In a March 2021 report released by parent company Kering, Alexander McQueen and Balenciaga have pledged to go fur-free. This move has brought Kering closer to its initiative to be more animal-friendly and sustainable. In fact, the only two Kering brands to not have adapted the fur-free initiatives in their collections yet are Saint Laurent and Brioni.
Stopping the use of fur in its merchandise has become a big move in the luxury fashion apparel sector with giants like Chanel, Versace and Burberry pledging the same. It is a huge step towards sustainability as the use of fur is the farthest from being friendly to the environment. Not only is it cruel to animals, leading to an inhumane suffering and death of millions of animals each year, it is also a key contributor to pollution, water contamination, climate change and land devastation.
Firstly, the fur taken off the animals is not “natural” per se as it needs to be treated by a lot of chemicals before it can be sent for production into clothes and accessories. This directly leads to air and water contamination. Moreover, the horrific conditions in which the animals are reared is a huge cause for concern. Their unfair treatment and indiscriminate rearing results in disturbing behaviours and health problems such as untreated infections and wounds, missing limbs, cannibalism, dead animals left to rot between living animals and lack of (clean) drinking water. Worse yet, these animals are often murdered by gassing or electrocution. It is not a surprise that many countries, like the UK, are now banning fur farming, with several other countries in the EU following suit.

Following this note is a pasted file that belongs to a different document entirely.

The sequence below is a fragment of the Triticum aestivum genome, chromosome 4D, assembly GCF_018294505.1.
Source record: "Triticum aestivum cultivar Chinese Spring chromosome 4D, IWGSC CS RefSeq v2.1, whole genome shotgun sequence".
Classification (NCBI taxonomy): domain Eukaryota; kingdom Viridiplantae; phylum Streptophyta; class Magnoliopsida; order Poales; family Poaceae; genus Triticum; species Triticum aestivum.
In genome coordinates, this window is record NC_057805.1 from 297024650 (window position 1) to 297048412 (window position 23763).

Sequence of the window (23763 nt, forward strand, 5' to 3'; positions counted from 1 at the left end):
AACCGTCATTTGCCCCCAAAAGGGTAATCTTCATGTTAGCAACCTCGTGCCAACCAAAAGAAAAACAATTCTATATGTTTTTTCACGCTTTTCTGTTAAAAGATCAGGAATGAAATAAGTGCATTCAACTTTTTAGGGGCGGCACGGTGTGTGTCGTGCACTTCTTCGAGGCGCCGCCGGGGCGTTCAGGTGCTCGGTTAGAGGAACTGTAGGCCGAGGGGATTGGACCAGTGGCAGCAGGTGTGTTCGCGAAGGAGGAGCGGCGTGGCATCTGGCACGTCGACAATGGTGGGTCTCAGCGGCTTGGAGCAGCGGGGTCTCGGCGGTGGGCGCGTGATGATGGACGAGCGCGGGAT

Perhaps it is not a surprise that big luxury brands are now jumping on the bandwagon of voluntarily giving up the use of fur. If the future looks to be fur-free, it makes sense for companies to anticipate an oncoming trend and execute willingness to be environmentally cautious, thereby building brownie points with their consumers instead of having to comply with laws and regulations. Or is it merely a humane move on their part which is getting distorted through the lenses of a critical perspective? It remains to be seen. Either way, the fact that popular brands are adapting to a more animal-friendly and sustainable approach will have a positive impact on the rest of the fashion world too as other companies get influenced to do the same, leading us into a greener future where animals are not harmed for the sake of capitalism or in the name of fashion.
By Anshita Bansal